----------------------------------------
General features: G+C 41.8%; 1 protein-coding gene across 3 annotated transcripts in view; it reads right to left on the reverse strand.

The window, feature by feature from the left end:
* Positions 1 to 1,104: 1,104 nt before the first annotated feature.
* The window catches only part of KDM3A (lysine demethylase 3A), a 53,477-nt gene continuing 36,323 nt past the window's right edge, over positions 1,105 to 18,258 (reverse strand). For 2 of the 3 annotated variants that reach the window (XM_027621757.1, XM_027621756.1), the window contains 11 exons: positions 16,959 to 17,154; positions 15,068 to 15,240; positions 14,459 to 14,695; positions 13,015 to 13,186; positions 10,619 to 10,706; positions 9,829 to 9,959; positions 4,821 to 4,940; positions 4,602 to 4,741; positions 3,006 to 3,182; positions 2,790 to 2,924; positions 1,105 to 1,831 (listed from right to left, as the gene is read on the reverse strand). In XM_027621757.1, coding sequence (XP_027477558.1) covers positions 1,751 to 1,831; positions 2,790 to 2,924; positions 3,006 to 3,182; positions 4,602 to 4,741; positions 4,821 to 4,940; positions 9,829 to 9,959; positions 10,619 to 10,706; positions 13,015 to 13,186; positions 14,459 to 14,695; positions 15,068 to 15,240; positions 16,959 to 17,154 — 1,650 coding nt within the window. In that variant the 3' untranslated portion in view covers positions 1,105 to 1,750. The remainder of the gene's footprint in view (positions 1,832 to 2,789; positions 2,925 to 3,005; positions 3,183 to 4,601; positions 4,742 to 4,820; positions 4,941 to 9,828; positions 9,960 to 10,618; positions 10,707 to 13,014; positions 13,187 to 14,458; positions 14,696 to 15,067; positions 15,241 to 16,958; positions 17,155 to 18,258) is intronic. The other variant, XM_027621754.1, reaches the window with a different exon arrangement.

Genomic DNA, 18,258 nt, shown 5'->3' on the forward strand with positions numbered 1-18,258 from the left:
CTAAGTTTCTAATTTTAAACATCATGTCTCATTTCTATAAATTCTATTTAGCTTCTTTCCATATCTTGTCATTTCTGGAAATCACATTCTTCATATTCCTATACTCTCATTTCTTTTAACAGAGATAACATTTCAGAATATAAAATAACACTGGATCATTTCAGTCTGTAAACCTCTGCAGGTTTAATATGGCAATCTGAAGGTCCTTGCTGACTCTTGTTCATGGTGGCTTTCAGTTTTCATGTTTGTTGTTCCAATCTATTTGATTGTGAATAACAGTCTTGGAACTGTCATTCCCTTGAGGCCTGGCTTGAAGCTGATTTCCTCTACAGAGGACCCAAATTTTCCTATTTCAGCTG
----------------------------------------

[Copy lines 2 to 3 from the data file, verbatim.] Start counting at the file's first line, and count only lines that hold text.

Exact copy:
The window, feature by feature from the left end:
* Positions 1 to 1,104: 1,104 nt before the first annotated feature.